Age dating metamorphic rocks
With the exception of Carbon-14, radiometric dating is used to date either igneous or metamorphic rocks that contain radioactive elements such as uranium. Now when the uranium or thorium disintegrates, the alpha particles which are emitted are slowed down by the crystals in which the grains of the uranium- or thorium-bearing minerals are embedded.And even though various radioactive elements have been used to "date" these rocks, for the most part, the methods are basically the same. This means that if you had some pure uranium-238 with no lead in it, 4.5 billion years later one half of it would have decayed into its stable daughter product (lead-206). Where these alpha particles finally stop, crystal deformation occurs (and) shows up as a discolouration or a darkening of the crystals.Another problem that calls into question the credibility of radiometric dating is heat contamination.For example, In 1973, in Alberta, Canada (near the town of Grand Prairie) a high voltage line fell which caused nearby tree roots to fossilize almost instantly.The third assumption is that the sample has remained in a closed system.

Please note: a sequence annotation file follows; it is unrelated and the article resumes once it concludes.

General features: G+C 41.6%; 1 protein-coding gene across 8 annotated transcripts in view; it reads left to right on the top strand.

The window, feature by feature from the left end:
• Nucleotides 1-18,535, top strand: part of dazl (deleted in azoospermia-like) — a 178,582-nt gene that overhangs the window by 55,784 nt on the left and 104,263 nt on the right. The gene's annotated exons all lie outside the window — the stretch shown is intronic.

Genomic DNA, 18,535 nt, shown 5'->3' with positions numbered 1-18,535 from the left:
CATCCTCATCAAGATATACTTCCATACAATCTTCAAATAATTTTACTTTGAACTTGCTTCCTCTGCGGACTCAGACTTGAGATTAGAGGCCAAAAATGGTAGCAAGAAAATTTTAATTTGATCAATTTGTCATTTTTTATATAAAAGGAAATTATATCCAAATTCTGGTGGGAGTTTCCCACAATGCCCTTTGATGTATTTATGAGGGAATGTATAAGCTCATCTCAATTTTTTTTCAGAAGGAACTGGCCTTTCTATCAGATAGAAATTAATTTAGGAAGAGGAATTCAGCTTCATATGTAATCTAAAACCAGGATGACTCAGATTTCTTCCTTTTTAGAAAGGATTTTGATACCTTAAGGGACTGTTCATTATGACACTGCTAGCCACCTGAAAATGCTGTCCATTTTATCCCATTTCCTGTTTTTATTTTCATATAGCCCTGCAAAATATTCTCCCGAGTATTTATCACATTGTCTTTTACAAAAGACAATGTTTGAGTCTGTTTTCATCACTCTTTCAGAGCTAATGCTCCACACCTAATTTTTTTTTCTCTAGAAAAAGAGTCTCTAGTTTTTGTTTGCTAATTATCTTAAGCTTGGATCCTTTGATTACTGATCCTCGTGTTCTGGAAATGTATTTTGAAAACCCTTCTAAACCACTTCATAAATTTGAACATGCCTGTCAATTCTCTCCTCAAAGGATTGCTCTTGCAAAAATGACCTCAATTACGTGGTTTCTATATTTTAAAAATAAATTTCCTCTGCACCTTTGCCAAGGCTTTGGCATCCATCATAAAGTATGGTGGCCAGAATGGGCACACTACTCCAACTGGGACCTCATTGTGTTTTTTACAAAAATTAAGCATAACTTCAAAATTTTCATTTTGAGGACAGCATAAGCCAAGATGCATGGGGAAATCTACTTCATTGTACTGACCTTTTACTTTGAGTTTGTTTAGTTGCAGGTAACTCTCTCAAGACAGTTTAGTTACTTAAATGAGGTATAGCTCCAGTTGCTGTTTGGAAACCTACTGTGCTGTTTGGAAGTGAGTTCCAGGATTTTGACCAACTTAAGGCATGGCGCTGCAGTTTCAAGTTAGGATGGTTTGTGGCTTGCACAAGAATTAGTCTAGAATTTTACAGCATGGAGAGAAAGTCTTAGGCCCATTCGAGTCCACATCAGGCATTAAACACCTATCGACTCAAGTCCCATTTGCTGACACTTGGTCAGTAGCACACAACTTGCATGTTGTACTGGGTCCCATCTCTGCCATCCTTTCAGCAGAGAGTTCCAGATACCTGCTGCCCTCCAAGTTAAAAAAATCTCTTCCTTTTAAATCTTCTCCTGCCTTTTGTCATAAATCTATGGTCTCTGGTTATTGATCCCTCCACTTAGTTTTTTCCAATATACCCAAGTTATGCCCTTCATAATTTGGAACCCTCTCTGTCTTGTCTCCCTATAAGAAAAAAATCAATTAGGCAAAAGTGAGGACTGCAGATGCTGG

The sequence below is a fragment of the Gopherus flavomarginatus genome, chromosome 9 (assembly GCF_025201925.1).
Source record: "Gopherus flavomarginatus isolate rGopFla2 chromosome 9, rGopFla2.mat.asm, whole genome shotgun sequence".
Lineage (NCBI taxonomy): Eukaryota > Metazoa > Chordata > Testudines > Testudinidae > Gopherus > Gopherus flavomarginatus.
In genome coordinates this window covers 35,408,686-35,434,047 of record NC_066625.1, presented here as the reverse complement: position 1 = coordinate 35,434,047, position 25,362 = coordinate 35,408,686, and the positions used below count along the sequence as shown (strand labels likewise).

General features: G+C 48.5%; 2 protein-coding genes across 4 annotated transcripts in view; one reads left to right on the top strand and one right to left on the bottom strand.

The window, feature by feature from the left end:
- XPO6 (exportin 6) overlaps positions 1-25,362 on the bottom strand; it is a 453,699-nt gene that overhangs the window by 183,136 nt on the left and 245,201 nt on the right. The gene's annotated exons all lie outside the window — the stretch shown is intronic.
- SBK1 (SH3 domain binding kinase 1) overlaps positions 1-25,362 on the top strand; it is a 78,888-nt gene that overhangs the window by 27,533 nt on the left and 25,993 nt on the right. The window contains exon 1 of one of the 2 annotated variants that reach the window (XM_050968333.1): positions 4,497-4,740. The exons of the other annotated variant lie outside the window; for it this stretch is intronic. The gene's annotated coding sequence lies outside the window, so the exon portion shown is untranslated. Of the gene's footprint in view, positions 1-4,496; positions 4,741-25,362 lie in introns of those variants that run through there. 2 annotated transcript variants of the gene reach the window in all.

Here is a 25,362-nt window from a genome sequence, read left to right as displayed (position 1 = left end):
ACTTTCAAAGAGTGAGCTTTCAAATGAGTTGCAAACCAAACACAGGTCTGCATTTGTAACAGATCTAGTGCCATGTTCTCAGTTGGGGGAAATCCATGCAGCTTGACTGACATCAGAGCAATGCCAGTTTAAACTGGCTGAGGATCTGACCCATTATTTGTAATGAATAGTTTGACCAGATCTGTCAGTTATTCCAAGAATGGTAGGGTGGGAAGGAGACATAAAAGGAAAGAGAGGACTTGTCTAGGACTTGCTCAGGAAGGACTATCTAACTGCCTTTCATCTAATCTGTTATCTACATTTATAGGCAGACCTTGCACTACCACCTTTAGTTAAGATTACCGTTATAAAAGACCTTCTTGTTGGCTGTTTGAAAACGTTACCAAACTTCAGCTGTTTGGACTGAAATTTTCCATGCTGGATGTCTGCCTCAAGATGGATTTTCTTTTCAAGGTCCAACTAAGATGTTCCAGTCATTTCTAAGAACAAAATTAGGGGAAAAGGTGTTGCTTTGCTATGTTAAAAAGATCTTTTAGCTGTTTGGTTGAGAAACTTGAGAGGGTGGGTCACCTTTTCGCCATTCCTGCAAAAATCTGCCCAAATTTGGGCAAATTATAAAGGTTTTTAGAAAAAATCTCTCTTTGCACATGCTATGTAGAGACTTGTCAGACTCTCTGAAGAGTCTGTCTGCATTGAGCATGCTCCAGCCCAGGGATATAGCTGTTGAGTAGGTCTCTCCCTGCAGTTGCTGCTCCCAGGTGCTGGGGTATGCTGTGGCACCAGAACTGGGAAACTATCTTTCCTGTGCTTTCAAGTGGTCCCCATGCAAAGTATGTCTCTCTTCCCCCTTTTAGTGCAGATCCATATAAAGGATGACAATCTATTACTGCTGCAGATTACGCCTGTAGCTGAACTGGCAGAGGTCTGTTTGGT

This was first shown by Joly and Henderson who conducted most of the early studies on pleochroic haloes. We have solid evidence that radioactive decay rates cannot have been constant.Although these eruptions were less than 200 years old, the radiometric "dates" obtained from them were 140 million to 2.96 billion years for one, and from 0 to 29 million years for the other -- depending upon the (ocean) depth at which the lava sample was obtained. This also brings up an important question: If radiometric dating methods are unable to produce the correct date in cases where the actual date of eruption is known, why should we believe that these same methods can produce accurate dates when the date of eruption is unknown?The point is simply this: radiometric dating is known to produce grossly erroneous dates when heat is involved in the formation or fossilization process.In other words, the magnitude of the radius of a pleochroic halo in a particular crystal depends on the half-life of the decay responsible for the alpha particle emission. the radii of pleochroic haloes corresponding to a definite decay in a particular mineral are ...(the same) size, then it can be safely assumed that the half-life of that decay is a constant.